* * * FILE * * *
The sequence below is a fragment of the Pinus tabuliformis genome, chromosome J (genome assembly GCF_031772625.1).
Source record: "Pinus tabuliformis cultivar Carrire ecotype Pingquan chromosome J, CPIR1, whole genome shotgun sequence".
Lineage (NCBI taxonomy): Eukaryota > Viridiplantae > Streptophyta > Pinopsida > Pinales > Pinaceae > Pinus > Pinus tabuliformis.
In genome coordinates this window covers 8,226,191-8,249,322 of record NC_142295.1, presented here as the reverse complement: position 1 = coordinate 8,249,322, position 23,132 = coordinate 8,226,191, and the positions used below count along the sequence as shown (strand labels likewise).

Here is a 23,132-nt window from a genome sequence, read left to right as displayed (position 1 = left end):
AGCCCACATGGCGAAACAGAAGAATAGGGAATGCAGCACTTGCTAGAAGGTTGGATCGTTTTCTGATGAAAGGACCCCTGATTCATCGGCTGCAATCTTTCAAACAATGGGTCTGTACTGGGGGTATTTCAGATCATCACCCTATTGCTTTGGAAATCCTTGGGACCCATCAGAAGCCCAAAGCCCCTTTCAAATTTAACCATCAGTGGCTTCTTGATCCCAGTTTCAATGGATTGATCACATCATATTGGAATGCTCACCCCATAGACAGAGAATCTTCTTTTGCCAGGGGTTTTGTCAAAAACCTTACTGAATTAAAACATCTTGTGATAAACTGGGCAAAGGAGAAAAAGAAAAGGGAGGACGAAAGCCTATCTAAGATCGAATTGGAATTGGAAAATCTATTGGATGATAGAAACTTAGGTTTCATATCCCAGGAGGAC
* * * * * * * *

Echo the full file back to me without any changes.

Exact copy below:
The sequence below is a fragment of the Pinus tabuliformis genome, chromosome J (genome assembly GCF_031772625.1).
Source record: "Pinus tabuliformis cultivar Carrire ecotype Pingquan chromosome J, CPIR1, whole genome shotgun sequence".
Lineage (NCBI taxonomy): Eukaryota > Viridiplantae > Streptophyta > Pinopsida > Pinales > Pinaceae > Pinus > Pinus tabuliformis.
In genome coordinates this window covers 8,226,191-8,249,322 of record NC_142295.1, presented here as the reverse complement: position 1 = coordinate 8,249,322, position 23,132 = coordinate 8,226,191, and the positions used below count along the sequence as shown (strand labels likewise).

Here is a 23,132-nt window from a genome sequence, read left to right as displayed (position 1 = left end):
AGCCCACATGGCGAAACAGAAGAATAGGGAATGCAGCACTTGCTAGAAGGTTGGATCGTTTTCTGATGAAAGGACCCCTGATTCATCGGCTGCAATCTTTCAAACAATGGGTCTGTACTGGGGGTATTTCAGATCATCACCCTATTGCTTTGGAAATCCTTGGGACCCATCAGAAGCCCAAAGCCCCTTTCAAATTTAACCATCAGTGGCTTCTTGATCCCAGTTTCAATGGATTGATCACATCATATTGGAATGCTCACCCCATAGACAGAGAATCTTCTTTTGCCAGGGGTTTTGTCAAAAACCTTACTGAATTAAAACATCTTGTGATAAACTGGGCAAAGGAGAAAAAGAAAAGGGAGGACGAAAGCCTATCTAAGATCGAATTGGAATTGGAAAATCTATTGGATGATAGAAACTTAGGTTTCATATCCCAGGAGGAC